There are many excellent regions and cities to visit in Argentina, but one new place that I’ve just discovered is actually the (dispusted) second city of the country, Rosario. Mostly overlooked by foreign tourists, I feel that this quiet and laid back place deserves a second chance and more attention. Let’s look at the reasons why.
I like to think of Buenos Aires as “Latin America Light” (or for my American readers, “Diet Latin America”. What I mean by this is that you are in South America but in a relatively safe bubble comparably. Likened to Europe, the Westernized city is a smooth transition and perhaps easier to drink in than other places in the continent like Guayaquil or Cuzco. If that’s the case for Buenos Aires, then Rosario should also fall in that category.
Some rosarinos told me that there are dangerous parts like with any city, but it was clear to me that it was a safer environment in the center with less traffic, noise and pollution. Things like the bus system seemed to work well and people were respectful of each other. In the center you find bigger buildings and even newer towers that have sprung up in the last decade, but once you get away from the small downtown, the city becomes a quiet suburbia with cobblestoned tree-lined streets with low-story houses. Walking down the street you automatically feel at ease and greet the neighbors that you pass.
Rosario is only four hours by bus from Buenos Aires, and on the Río Paraná you’re able to go swimming, kayaking or even parasailing. The city is hotter than Buenos Aires in the summer and colder in winter, but at night (in the summer) a cool breeze comes in from the river and you can head out towards the costanera, or river front, where bars and night clubs wait. Your money goes a bit farther in this town as well, as you notice how much less you need to spend on food, lodging and other goods.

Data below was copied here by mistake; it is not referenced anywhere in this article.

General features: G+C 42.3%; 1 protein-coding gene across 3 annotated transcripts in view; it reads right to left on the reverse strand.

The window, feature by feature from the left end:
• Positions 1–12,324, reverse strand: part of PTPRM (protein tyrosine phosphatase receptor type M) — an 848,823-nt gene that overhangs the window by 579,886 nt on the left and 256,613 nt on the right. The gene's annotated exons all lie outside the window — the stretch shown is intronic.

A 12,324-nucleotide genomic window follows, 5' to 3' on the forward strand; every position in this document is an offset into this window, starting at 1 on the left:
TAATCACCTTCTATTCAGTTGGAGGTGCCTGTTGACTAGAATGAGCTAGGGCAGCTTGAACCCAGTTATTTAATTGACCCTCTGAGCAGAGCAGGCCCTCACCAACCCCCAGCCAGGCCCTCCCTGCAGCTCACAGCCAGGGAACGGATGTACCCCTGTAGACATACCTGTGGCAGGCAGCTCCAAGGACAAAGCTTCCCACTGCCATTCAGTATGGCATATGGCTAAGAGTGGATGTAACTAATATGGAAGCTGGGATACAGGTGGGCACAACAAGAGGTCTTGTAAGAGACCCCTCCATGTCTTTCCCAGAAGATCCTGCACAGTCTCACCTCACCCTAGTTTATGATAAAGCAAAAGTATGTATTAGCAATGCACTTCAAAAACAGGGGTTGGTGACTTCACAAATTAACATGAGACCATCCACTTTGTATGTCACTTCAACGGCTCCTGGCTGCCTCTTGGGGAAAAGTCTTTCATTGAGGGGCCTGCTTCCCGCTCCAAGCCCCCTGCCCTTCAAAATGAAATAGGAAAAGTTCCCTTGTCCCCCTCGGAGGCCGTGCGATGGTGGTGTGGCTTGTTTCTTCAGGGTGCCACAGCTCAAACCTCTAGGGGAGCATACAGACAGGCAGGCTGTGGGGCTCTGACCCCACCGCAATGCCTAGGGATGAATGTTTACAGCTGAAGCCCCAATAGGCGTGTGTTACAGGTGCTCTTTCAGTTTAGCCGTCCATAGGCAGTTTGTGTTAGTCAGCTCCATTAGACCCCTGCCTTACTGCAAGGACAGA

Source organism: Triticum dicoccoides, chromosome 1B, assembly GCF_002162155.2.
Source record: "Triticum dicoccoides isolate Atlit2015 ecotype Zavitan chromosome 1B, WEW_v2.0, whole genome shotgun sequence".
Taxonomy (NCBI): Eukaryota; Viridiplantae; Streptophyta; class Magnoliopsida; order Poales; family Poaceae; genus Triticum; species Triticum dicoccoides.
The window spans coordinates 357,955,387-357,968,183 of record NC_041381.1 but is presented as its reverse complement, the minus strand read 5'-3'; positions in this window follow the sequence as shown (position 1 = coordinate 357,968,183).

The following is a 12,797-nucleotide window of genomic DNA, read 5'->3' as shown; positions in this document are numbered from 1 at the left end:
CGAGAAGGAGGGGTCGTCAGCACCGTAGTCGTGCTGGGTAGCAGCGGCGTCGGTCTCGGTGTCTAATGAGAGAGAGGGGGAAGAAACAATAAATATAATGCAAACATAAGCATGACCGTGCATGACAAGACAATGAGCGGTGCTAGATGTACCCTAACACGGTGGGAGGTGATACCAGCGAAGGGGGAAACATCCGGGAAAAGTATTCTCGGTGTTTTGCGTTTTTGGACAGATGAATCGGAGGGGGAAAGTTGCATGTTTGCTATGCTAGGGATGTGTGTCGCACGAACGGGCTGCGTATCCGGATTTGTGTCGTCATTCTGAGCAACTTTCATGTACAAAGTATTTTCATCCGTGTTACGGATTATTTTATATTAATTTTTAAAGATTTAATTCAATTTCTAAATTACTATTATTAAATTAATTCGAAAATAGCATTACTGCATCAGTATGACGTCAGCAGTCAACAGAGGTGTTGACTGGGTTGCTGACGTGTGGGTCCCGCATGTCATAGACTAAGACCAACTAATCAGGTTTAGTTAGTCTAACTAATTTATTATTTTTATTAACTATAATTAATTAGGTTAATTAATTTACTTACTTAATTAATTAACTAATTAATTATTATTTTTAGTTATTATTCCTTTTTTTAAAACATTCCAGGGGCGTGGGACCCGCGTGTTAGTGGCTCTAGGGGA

To get a sense of the country outside of Buenos Aires, many people take day trips to the Pampas, but in many ways those small towns aren’t total representations of the Argentine culture because the gaucho lifestyle is played up pretty strongly. Rosario is a typical and authentic city with no touristic edge. What you see is an excellent representation of Argentina, right down to the incredibly friendly and welcoming locals. The people I met there went out of their way to be friendly and hospitable, from my bus neighbor who gave me a city bus card for free to my local host Juan who went out of his way to show us the fun that Rosario could offer.
This one is for the guys—Rosario is said to be the home to the most beautiful women in the country, and I would easily agree with that. The attractive women over the place were also friendly and approachable. As a foreigner you’ll likely find it easy to engage in a conversation with a rosarino because there just aren’t too many visitors there like in Buenos Aires. Porteños (people from Buenos Aires) are used to foreigners and therefore might not be as interested, but rosarinos want to talk to you and tell you to come back with your friends. This also makes for an excellent place to learn Spanish, because unlike Buenos Aires where you can easily get by on English, you’ll need to immerse yourself and practice in Rosario.
If you’re coming to Argentina soon and have an unset itinerary, take my advice. Visit Rosario, even if just for a day while on a stop over to some other city like Córdoba or Puerto Iguazú. If you understand the need to see something more peaceful after the go-go pace of Buenos Aires, this is the place for you.